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Feb 24, 2012

MarketWatch | Weekly Roundup; Top ten stories of the week.


Weekly Roundup
FEBRUARY 24, 2012

MarketWatch's top 10 stories of the week

Feb. 20–24: Stops in Athens, Cupertino and Madison Square Garden

By MarketWatch

The Dow industrials' luck failed in a run at 13,000, with the blue-chip index proving unable to secure its first close atop that mark since May 2008, despite several breaches. Still, the holiday-abbreviated week was not a total loss, as all three of the most closely watched stock indexes notched weekly gains.

The S&P 500, in fact, closed the week at its highest point since June 2008. Mark Hulbert in The Tell: Forget Dow 13,000; the real story is the Wilshire 5,000 .


To achieve that, the S&P (SPX) nosed 0.3% higher, a move-up matched by the Dow industrials (DJIA) and narrowly outstripped by the Nasdaq Composite's (COMP) 0.4% weekly rise.

Stay tuned to MarketWatch this weekend for coverage of breaking news and developing stories as well as a feature on Russia's stirring comeback from the depths of the global financial crisis — and some factors to consider before trying to make money in Moscow. Weekend Investor: Russia could be a gusher for daring investors .

Also on the weekend's docket is Warren Buffett's annual letter (nominally) to Berkshire Hathaway (BRK.A) (BRK.B) investors. The Tell: What to look for in Warren Buffett's annual letter to investors .


As you gear up for next week, or seek respite from Oscars hoopla (but do, by all means, check out our Academy Awards page ), take a moment to watch our weekly preview videos:

 U.S. week ahead: ISM data and Fed's Bernanke in focus .

 Europe's week ahead: Eyes on G-20 meeting and corporate earnings .

 Asia's week ahead: China data, Australian politics .

— Tim Rostan, managing editor

Greek CDS fear fades

Not long ago, the thought of triggering payouts on credit-default swaps on Greek government debt met with more than a little discomfort among European authorities. But by Friday, Greece was formally launching its offer for a long-awaited bond swap that's at the center of its second international rescue in less than two years, a "credit event," a term of art describing the conditions that trigger a CDS payout, is seen as increasingly likely. See full story: Greek CDS worries fade ahead of debt swap .

Apple and the frightful cash hoard

As the date of Apple's annual shareholder meeting, this Thursday, drew near, clamoring for a sharing out of the company's often-noted — or notorious — $100 billion cash heap grew ever louder. The company, in the end, passed on its chance to promise a special dividend to mollify investors. But, notes Mark Hulbert, danger remains that the company's (AAPL) post–Steve Jobs management may feel compelled, or even be compelled, to do something ill-considered to allocate some proportion of those funds. Read column: Apple's cash creates dangerous temptation .

Johnson's Penney has much to do, and to prove

On one business-news cable channel, J.C. Penney (JCP) was described, at characteristic volume and on consecutive days, of being all at sea in the early days of the Ron Johnson regime and, within 24 hours, as eating the lunch, market-share-wise, of rival midrange department-store chain Kohl's (KSS). Probably the truth, skirting a trip out either of those limbs, lies somewhere in between. Penney, under the leadership of Apple and Target alumnus Johnson, needs a rethink and a revamp, and then it needs to execute. It looks like it'll take some time. See full story: J.C. Penney has to show new strategy works .

NBA hasn't skipped a beat

ReutersNew York Knicks point guard Jeremy Lin drives on Atlanta Hawks guard Jeff Teague this week.Sure, the emergence of Jeremy Lin has been a nice surprise for not only the New York Knicks and Madison Square Garden (MSG) but the NBA as a whole, but even the months-long labor impasse is looking more and more as if it couldn't have gone better, being resolved just in time for marquee matchups on the biggest regular-season-TV-viewership date and becoming all but something of a footnote, as any lingering acrimony has been minimal and as the league, by most objective standards, has gone on only to build on last year's strong momentum. Full story: NBA enjoying a post-lockout bounce .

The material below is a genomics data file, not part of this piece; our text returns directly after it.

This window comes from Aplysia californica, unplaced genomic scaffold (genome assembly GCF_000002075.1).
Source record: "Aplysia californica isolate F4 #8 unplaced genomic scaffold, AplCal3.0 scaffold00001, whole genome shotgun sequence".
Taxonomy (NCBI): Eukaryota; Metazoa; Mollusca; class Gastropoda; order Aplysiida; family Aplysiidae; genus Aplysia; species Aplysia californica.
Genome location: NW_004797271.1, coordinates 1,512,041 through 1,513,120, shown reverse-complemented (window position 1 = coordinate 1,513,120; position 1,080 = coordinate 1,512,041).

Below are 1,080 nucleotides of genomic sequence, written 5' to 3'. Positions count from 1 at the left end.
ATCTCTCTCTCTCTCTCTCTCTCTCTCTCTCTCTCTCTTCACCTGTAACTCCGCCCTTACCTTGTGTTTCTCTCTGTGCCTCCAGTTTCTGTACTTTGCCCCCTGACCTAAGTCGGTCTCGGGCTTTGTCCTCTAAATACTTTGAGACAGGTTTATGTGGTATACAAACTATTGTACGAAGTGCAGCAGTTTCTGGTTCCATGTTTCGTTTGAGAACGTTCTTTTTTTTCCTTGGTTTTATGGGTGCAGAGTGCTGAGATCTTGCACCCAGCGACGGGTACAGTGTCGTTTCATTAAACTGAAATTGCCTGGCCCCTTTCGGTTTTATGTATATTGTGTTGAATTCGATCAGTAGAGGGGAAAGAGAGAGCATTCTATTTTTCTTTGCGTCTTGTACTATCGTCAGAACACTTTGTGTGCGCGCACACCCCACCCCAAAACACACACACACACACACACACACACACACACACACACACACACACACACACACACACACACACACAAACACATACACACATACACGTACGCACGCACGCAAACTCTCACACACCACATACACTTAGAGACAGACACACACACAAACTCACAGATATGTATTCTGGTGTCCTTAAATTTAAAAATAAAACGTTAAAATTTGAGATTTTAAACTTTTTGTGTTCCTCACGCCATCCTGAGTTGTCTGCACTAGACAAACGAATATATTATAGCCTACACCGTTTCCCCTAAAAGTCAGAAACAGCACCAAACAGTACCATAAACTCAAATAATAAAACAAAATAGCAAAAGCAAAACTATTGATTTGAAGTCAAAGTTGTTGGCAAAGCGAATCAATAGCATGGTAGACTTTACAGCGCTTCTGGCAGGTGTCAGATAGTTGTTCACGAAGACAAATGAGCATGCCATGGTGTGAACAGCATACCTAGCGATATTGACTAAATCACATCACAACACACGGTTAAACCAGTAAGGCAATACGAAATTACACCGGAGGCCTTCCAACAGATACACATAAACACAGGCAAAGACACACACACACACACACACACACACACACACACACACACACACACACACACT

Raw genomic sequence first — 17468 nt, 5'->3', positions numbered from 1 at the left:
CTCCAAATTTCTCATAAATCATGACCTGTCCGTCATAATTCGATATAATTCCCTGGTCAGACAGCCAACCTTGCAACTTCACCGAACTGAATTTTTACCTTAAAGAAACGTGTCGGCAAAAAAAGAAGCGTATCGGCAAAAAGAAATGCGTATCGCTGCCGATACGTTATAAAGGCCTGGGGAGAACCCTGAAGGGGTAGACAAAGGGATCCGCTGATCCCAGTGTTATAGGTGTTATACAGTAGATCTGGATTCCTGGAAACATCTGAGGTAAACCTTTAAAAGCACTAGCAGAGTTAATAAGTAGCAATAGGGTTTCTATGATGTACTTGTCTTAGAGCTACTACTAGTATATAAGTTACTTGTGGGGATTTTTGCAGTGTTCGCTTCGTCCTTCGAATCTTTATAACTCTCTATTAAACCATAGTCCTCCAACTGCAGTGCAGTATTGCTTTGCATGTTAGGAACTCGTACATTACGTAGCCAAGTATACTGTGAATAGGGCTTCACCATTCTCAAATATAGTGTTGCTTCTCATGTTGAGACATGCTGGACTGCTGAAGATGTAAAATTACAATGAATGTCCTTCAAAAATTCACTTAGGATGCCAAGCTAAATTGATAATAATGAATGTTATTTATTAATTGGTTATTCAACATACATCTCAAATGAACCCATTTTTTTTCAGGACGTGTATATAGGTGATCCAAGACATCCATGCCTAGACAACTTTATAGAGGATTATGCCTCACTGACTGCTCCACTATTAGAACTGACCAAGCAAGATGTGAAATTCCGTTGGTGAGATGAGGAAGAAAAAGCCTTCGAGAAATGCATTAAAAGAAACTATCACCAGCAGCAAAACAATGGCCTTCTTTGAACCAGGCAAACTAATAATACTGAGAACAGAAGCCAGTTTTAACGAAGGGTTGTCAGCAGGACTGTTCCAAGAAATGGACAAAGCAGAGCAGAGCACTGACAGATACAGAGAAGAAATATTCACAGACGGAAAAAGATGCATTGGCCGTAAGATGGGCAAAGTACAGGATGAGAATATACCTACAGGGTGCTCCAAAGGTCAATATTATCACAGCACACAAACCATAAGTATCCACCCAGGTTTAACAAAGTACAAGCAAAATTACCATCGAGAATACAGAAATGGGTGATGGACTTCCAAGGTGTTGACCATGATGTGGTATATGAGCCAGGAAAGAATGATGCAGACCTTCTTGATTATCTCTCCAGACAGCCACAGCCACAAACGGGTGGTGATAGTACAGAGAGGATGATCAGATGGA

Get your head around the headphone market

For decades, one needed only know a few names — Klipsch, Sennheiser, Shure among them — to know a substantial portion of all that was to be known about the stereo-headphone business. Then along came Apple's iPod and other devices, and rival units from other gadget manufacturers, and suddenly not only were there millions more prospective consumers with no allegiance to the old-school names and a preference for something a little flashier, and often either endorsed by or developed with such recording-industry notables as Dr. Dre, 50 Cent and the family of Bob Marley. The business has been thrown wide open. See Dan Gallagher's report: Headphone makers battle over form and function .

Salesforce, software and democracy's (CRM) quarterly financials highlighted optimism about the future of the software-as-a-service market, and the stock soared 9% in response, returning to within striking distance of an all-time high hit last year. Commentary by John Shinal: Salesforce and H-P show where software goes .

Watchmakers case wary eye on Asia

The Swiss watch industry, world leader in the production of luxury timepieces, is unlikely to continue enjoying the phenomenal growth it has witnessed over the past couple of years, say analysts and watchmakers. Demand will probably slow from China and Hong Kong, which now account for more than a quarter of all watch exports from the Alpine country. Some say it already has. See: Swiss watchmakers fear Asia slowdown.

The Qnexa big thing?

Vivus shares (VVUS) doubled after a federal advisory panel overwhelmingly backed the weight-loss drug Qnexa, clearing the way for U.S. approval of the first prescription diet drug in more than a decade. Vivus shares soar as diet drug gets FDA nod. See: Vivus shares double on FDA nod.

Don't bring your politics to work

You may have tremendously insightful views on the coming presidential election, or about politics in general, but share those opinions sparingly, if at all, at work, career experts advise. Election 2012: Don't bring it to work.

How to ruin a retirement

A slew of tax rules are waiting to trip you up when it comes time to move money or cash out your retirement savings — and getting it wrong will cost you. Tax mistakes that can wreck your retirement .

NYT Global Update: Nations Urge Halt to Attacks as Evacuations Start in Syria

The New York Times International Herald Tribune
February 24, 2012
Compiled 21:45 GMT

Global Update


Nations Urge Halt to Attacks as Evacuations Start in Syria

Leaders of more than 60 nations and organizations pressed Syria's government to pause its assaults on rebellious cities to allow in supplies, as the Red Cross began evacuations in Homs.